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Question by Mr. StanBERY.–Did Mr. Buck. Question by Mr. Byark.--Will you state der state that while Stanbery lay on his back, whether you and M. S. are particular friends? he, Stanbery, put up his feet, and Houston Answer.-I bave been intimate with S. ever struck him elsewhere!
since I came to the bar; we have practised toAnswer.--I do not recollect. I can't say 1 gether about fifteen years, and have been remember the minutiæ of Mr. Buckner's slate friends. ment more than I have already stated. I do Question by Mr. Hawes.--Was the convernot recollect that which is stated in the interro-sation to which you allude held at the seat of gatory. One thing has occurred to me since the Hon. Mr. Mangum, in the Senate Chamber. give the evidence. Mr, Buckner stated that Answer. It was not; I had no conversation after Mr. Houston ceased striking Mr. Stanbe. with Mr. Buckner there: it was behind the co. ry, he got up, took hold of his coat, and shook lonnade and beyond the Vice President's chair: the mud off of it, which is the only additional it is perhaps material to state that it was about circumstance ihat I remember.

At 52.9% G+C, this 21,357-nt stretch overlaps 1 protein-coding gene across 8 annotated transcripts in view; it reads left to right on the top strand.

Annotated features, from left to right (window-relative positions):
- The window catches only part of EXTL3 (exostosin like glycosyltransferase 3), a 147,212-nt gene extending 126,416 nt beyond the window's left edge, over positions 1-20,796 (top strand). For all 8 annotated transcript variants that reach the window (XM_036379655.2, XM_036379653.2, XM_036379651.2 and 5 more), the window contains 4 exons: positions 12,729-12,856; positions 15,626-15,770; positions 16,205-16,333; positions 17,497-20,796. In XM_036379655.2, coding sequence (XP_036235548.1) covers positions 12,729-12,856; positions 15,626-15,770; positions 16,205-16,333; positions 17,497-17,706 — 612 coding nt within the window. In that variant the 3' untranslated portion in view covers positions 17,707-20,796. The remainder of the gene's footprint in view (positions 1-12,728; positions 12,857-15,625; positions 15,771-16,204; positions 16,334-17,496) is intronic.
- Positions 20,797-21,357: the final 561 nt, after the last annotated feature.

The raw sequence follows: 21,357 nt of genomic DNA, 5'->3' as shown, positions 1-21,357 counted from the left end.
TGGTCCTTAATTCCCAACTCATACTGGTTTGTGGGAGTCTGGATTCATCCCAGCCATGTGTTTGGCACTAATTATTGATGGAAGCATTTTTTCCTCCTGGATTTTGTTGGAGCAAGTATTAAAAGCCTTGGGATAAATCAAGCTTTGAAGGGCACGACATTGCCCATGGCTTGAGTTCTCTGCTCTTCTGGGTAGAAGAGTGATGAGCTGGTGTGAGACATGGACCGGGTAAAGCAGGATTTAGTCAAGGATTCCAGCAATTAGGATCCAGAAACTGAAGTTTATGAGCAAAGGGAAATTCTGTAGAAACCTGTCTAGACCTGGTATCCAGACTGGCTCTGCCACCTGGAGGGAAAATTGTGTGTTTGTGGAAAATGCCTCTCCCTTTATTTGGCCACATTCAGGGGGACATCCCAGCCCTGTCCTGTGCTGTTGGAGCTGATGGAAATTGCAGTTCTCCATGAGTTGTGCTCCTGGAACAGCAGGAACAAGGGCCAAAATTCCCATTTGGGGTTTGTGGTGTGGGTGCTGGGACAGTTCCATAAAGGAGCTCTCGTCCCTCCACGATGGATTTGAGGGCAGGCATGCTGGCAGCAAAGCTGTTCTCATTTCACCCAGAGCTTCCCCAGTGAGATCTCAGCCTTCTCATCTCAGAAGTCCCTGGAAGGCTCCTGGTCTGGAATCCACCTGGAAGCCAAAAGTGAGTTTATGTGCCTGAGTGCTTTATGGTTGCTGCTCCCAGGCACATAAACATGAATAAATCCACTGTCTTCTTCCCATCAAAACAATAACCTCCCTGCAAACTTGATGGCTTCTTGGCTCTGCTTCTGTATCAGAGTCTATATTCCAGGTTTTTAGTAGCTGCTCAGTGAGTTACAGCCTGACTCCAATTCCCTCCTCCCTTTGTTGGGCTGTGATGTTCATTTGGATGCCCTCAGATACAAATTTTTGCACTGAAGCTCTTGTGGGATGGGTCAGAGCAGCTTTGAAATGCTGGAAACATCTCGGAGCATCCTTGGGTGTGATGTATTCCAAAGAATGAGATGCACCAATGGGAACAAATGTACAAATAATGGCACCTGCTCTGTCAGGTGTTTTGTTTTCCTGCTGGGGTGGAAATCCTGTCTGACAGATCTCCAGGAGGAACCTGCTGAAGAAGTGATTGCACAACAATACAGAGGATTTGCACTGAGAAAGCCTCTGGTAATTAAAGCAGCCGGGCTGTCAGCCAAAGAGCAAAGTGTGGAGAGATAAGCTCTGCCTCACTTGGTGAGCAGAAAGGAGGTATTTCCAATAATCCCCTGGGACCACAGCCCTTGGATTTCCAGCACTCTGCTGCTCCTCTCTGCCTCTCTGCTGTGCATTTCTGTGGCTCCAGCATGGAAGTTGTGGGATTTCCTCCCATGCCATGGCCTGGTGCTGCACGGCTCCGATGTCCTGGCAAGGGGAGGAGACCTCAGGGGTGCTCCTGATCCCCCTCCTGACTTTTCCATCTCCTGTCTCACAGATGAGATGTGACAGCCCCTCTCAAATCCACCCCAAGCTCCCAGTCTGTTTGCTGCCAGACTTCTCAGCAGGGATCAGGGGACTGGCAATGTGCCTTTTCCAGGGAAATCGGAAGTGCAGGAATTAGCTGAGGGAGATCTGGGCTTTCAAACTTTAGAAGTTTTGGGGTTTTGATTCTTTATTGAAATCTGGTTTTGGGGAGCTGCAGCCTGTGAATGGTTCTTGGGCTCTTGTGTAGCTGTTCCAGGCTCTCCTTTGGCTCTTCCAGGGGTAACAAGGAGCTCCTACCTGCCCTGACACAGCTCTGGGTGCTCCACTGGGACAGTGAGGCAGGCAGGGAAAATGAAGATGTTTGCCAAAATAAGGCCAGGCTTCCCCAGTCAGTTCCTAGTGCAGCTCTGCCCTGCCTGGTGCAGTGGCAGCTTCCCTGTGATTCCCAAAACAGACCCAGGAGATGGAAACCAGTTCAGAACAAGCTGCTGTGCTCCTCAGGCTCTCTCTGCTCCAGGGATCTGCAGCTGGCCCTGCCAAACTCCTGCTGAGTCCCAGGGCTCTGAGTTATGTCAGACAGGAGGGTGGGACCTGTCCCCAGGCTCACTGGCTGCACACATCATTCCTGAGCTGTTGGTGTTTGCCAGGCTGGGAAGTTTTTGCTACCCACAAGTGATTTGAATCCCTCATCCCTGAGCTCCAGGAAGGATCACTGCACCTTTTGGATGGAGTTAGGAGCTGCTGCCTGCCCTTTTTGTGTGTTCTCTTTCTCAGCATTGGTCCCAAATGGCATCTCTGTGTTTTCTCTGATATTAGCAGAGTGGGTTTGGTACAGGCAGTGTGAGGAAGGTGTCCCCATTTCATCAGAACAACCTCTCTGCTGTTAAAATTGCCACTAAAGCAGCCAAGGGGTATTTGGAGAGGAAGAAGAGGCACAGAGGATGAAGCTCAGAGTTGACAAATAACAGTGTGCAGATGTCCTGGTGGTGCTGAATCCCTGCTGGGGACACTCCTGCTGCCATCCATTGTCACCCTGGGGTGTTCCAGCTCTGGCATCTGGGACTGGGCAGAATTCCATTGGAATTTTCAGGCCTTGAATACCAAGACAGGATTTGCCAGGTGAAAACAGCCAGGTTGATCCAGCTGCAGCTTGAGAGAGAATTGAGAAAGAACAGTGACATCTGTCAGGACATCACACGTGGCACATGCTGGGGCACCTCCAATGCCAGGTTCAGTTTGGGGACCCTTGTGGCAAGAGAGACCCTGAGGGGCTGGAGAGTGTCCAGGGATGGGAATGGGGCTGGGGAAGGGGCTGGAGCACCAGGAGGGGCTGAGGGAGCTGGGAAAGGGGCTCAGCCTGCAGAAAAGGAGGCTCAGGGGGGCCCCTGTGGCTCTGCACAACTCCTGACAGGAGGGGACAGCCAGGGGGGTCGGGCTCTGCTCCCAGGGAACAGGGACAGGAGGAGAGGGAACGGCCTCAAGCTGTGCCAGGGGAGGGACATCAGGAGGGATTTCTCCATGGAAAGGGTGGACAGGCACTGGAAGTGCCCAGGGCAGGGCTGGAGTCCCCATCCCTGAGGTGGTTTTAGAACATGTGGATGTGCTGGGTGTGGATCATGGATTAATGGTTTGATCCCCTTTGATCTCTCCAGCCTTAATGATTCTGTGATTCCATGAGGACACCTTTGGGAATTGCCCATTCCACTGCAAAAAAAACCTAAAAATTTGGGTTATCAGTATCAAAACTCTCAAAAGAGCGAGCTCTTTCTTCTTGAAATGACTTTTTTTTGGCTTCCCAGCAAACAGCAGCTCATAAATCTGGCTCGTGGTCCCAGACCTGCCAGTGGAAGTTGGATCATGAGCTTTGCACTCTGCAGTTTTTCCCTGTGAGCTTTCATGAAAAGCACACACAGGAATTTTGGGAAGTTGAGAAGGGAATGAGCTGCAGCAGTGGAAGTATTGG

the chair of Mr. Mangum, there I first saw the Question by the accused. —Did or did not Col. group I have already spoken of in conversaBuckner remark to you that Mr. S. behaved tion, and heard the expressions which induced very cowardly and begged very much-and me to suppose he, Col. Buckner, had been that he deserved a good whipping for not mak present at the meeting over night; I then went ing a better fight, or words to that effect, and round behind the colonnade and met him, and did you not express to Col. Buckner your re we conversed. gret at the conduct of said Stanbery as related Question by Mr. HawBS.-- What do you by Bruckner in that affair.
think is the age and weight of Mr. Stanbery? Answer.--I do not recollect Mr. Buckner To this interrogatory an objection was made, making use of these expressions contained in and the objection was sustained by the House. the first clause of the interrogatory. The sub. Question by the accused.- Did or did not stance of that which is contained in the second Col. Buckner tell you that both ihe men were clause